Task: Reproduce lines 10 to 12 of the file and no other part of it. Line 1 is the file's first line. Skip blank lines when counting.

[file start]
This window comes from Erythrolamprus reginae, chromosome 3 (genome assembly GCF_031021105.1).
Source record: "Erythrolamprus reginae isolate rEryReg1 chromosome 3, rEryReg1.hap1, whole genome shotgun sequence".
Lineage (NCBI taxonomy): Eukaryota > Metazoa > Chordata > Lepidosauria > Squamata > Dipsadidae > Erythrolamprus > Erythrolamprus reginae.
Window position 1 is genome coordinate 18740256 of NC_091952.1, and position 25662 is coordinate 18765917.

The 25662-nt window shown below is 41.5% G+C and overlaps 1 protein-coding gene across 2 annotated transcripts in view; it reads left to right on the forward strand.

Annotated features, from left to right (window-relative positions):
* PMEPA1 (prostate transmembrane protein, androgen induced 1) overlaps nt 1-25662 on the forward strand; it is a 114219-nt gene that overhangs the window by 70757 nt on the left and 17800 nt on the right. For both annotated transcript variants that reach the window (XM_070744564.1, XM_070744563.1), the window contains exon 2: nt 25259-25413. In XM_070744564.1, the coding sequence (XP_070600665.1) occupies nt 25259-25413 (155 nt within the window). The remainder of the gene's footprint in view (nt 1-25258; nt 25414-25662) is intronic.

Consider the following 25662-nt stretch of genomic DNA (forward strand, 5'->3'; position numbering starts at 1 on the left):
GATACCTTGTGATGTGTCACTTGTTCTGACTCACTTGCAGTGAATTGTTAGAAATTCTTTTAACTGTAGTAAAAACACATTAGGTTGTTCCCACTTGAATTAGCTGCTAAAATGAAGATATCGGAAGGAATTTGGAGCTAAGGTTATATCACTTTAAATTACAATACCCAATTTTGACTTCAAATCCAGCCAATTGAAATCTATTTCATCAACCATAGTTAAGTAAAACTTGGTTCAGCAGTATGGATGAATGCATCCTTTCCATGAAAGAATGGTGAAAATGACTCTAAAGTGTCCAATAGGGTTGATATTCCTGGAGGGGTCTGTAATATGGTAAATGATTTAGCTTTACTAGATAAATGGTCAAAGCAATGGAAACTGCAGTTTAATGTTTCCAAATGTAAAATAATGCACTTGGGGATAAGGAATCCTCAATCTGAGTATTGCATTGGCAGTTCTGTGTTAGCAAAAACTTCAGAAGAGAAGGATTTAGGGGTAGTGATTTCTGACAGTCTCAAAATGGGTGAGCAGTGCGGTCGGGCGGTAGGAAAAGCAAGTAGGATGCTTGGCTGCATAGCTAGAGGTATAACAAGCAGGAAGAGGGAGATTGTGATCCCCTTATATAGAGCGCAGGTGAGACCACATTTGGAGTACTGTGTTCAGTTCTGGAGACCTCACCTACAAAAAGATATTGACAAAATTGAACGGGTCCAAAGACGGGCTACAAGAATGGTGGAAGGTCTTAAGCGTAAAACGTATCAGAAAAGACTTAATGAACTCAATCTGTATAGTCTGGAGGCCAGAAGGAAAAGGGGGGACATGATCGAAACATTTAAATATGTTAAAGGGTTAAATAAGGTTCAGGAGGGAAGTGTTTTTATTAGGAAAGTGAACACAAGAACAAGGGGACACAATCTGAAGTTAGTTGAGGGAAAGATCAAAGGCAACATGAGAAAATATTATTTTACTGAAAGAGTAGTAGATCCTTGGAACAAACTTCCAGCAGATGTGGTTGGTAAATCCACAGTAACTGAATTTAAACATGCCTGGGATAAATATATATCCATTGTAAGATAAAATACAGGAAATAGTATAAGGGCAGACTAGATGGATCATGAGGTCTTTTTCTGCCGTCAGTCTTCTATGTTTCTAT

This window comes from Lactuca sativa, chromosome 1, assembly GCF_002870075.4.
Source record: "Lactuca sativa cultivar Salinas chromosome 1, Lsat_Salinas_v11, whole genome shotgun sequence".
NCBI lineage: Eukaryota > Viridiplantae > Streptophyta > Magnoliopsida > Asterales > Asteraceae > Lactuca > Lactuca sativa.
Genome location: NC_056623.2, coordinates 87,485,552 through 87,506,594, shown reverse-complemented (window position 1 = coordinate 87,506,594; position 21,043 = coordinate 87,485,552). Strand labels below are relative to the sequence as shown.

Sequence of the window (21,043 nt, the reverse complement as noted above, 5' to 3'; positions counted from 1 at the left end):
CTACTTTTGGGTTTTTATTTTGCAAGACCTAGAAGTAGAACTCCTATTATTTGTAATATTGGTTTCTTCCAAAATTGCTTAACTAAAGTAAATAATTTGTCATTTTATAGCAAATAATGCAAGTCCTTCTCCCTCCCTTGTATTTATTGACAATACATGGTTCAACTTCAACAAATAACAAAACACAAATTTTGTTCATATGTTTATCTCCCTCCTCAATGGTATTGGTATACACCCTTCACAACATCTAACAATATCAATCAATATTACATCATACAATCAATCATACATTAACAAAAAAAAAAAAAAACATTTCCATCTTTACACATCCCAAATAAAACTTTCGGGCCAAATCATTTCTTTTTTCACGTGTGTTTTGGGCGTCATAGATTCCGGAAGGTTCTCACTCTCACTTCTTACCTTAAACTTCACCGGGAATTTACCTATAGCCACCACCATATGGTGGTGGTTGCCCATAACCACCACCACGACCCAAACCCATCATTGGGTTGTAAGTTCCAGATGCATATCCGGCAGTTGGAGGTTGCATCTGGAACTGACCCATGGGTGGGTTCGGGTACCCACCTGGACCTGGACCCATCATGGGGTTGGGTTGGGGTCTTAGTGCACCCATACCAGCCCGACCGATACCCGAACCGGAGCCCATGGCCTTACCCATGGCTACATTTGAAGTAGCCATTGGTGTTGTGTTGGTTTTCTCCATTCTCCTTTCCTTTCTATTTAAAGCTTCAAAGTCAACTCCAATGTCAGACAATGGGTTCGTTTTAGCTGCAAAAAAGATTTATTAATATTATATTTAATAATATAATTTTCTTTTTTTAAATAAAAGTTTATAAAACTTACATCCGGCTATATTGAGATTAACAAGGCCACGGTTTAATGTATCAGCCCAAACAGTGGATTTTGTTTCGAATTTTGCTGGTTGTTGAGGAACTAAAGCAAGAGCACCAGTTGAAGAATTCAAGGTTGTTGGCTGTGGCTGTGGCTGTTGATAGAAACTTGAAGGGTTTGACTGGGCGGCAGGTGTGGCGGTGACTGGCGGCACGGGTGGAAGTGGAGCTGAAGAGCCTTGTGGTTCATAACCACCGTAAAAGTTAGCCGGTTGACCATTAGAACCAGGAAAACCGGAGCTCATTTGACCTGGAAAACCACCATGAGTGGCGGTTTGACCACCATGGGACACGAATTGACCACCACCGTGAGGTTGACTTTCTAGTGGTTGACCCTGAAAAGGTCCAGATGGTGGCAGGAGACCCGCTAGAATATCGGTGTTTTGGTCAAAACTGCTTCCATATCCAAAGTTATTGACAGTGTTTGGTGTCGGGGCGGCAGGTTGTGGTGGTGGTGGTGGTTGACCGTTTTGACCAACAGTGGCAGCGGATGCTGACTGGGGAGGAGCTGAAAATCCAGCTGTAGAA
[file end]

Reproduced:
This window comes from Lactuca sativa, chromosome 1, assembly GCF_002870075.4.
Source record: "Lactuca sativa cultivar Salinas chromosome 1, Lsat_Salinas_v11, whole genome shotgun sequence".
NCBI lineage: Eukaryota > Viridiplantae > Streptophyta > Magnoliopsida > Asterales > Asteraceae > Lactuca > Lactuca sativa.